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Should I get Masters after I take the CPA exam?

I have a BSBA in Small Business and Entrepreneurship from a private university. I want to take the CPA exam, so I was going to go straight for a Masters in Accounting and skip a BBA in Accounting. Since I am now at a public university, there are about 17 prerequisites I must take before being eligible for the Masters program. For financial aid and time reasons (there are only a few classes between just fulfilling my prerequisites and actually getting a BBA, so I'm just going for it), I am going to get a BBA in Accounting and then take the CPA. Should I still shoot for a Masters after I take the CPA? I've been told by some people that a Masters is irrelevant and some have said a Masters is the new Bachelors since "everyone" is getting a Bachelors degree now.

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Carla’s Answer

If you've met your hours requirements to sit for the CPA exam, then there is not usually significant value in obtaining additional degrees. On the job learning will be really beneficial in helping you grow and progress as a professional; so, unless you have a specific desire for an additional degree, I suggest starting your career.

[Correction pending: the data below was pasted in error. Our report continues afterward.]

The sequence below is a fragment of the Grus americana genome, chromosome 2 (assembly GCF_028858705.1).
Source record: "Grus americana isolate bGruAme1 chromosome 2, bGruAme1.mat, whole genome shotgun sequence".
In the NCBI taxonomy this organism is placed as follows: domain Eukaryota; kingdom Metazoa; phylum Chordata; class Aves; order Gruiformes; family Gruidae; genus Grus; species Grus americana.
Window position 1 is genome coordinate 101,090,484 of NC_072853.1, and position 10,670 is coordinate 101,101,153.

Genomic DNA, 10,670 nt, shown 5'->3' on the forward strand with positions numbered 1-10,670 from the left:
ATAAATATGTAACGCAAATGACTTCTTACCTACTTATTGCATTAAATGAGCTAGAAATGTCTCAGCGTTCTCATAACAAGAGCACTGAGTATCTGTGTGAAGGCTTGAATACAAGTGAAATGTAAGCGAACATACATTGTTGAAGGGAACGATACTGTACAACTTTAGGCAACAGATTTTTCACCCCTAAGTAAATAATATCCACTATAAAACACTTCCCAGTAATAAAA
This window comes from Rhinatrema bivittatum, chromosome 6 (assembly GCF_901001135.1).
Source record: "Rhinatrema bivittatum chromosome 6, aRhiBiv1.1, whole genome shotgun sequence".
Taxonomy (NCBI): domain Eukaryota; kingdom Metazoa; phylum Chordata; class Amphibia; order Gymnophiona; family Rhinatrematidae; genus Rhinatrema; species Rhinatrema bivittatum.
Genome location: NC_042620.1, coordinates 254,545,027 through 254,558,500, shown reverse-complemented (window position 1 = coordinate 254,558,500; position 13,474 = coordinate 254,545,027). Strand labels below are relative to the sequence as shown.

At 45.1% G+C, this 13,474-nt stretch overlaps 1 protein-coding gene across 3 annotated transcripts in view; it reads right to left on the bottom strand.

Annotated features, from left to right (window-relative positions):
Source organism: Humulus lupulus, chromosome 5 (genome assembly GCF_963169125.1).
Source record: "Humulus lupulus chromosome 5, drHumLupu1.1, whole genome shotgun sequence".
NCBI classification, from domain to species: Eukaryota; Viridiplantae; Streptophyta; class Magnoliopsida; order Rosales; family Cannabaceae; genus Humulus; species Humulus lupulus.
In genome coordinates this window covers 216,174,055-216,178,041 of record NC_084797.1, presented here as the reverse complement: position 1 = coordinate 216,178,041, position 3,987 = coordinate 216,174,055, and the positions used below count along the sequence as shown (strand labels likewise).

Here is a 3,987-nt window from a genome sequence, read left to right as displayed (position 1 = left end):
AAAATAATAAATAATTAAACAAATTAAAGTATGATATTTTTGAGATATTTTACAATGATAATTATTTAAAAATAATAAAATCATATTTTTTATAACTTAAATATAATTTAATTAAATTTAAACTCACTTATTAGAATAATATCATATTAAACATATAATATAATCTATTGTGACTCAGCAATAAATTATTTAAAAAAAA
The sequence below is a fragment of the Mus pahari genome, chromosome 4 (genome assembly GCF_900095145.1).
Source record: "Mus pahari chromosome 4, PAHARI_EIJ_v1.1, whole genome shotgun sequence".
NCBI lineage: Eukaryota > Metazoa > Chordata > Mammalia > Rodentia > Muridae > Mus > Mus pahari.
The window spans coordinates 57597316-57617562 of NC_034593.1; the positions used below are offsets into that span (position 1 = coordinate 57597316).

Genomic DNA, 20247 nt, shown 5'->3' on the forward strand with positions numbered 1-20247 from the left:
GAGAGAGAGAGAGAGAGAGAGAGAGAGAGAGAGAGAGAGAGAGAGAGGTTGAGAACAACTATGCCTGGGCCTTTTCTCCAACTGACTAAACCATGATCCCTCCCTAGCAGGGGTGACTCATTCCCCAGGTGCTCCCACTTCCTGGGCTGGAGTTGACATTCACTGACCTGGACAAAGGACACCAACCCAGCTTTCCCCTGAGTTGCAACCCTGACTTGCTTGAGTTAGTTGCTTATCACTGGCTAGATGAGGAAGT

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John’s Answer

I would focus on getting your CPA first, obtain some work experience then you can see if you want to go the master's route. You might find working for a few years gives yourself a better idea of what areas you want to specialize in your future career - accounting, audit, tax? I also find if you can leverage some work experience with additional education you'll get better results. Real world practical experience plus a master's degree is likely to pay off more.

I agree with John, focus on getting your CPA first. You can use your CPA as a way to navigate public accounting to find what aspect of accounting you like most and make a career of. As for the master's degree, I've been told getting your master's degree is a great way to pivot your career to something else if you're not happy with what you're currently doing. Work experience, a CPA, and a Master's degree will find you a job anywhere. Christopher McCown

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Katie’s Answer

Hi Kimberli!